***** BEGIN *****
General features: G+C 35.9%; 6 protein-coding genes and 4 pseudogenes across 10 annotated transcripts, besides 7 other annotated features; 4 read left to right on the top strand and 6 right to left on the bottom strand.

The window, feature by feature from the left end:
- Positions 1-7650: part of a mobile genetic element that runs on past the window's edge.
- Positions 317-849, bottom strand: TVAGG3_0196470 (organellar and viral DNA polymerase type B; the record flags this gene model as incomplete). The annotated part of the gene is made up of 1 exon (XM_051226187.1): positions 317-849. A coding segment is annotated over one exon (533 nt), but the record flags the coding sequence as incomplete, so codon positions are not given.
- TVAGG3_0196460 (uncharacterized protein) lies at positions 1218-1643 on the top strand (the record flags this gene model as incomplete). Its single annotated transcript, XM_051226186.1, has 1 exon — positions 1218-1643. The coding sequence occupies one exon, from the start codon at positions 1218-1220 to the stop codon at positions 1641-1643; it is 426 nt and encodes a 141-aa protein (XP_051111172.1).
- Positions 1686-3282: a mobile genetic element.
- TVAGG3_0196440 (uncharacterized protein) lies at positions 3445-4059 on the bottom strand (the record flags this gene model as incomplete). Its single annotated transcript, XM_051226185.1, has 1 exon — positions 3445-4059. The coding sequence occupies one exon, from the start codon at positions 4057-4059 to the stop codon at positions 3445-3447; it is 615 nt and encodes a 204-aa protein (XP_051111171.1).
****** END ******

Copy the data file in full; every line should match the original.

General features: G+C 35.9%; 6 protein-coding genes and 4 pseudogenes across 10 annotated transcripts, besides 7 other annotated features; 4 read left to right on the top strand and 6 right to left on the bottom strand.

The window, feature by feature from the left end:
- Positions 1-7650: part of a mobile genetic element that runs on past the window's edge.
- Positions 317-849, bottom strand: TVAGG3_0196470 (organellar and viral DNA polymerase type B; the record flags this gene model as incomplete). The annotated part of the gene is made up of 1 exon (XM_051226187.1): positions 317-849. A coding segment is annotated over one exon (533 nt), but the record flags the coding sequence as incomplete, so codon positions are not given.
- TVAGG3_0196460 (uncharacterized protein) lies at positions 1218-1643 on the top strand (the record flags this gene model as incomplete). Its single annotated transcript, XM_051226186.1, has 1 exon — positions 1218-1643. The coding sequence occupies one exon, from the start codon at positions 1218-1220 to the stop codon at positions 1641-1643; it is 426 nt and encodes a 141-aa protein (XP_051111172.1).
- Positions 1686-3282: a mobile genetic element.
- TVAGG3_0196440 (uncharacterized protein) lies at positions 3445-4059 on the bottom strand (the record flags this gene model as incomplete). Its single annotated transcript, XM_051226185.1, has 1 exon — positions 3445-4059. The coding sequence occupies one exon, from the start codon at positions 4057-4059 to the stop codon at positions 3445-3447; it is 615 nt and encodes a 204-aa protein (XP_051111171.1).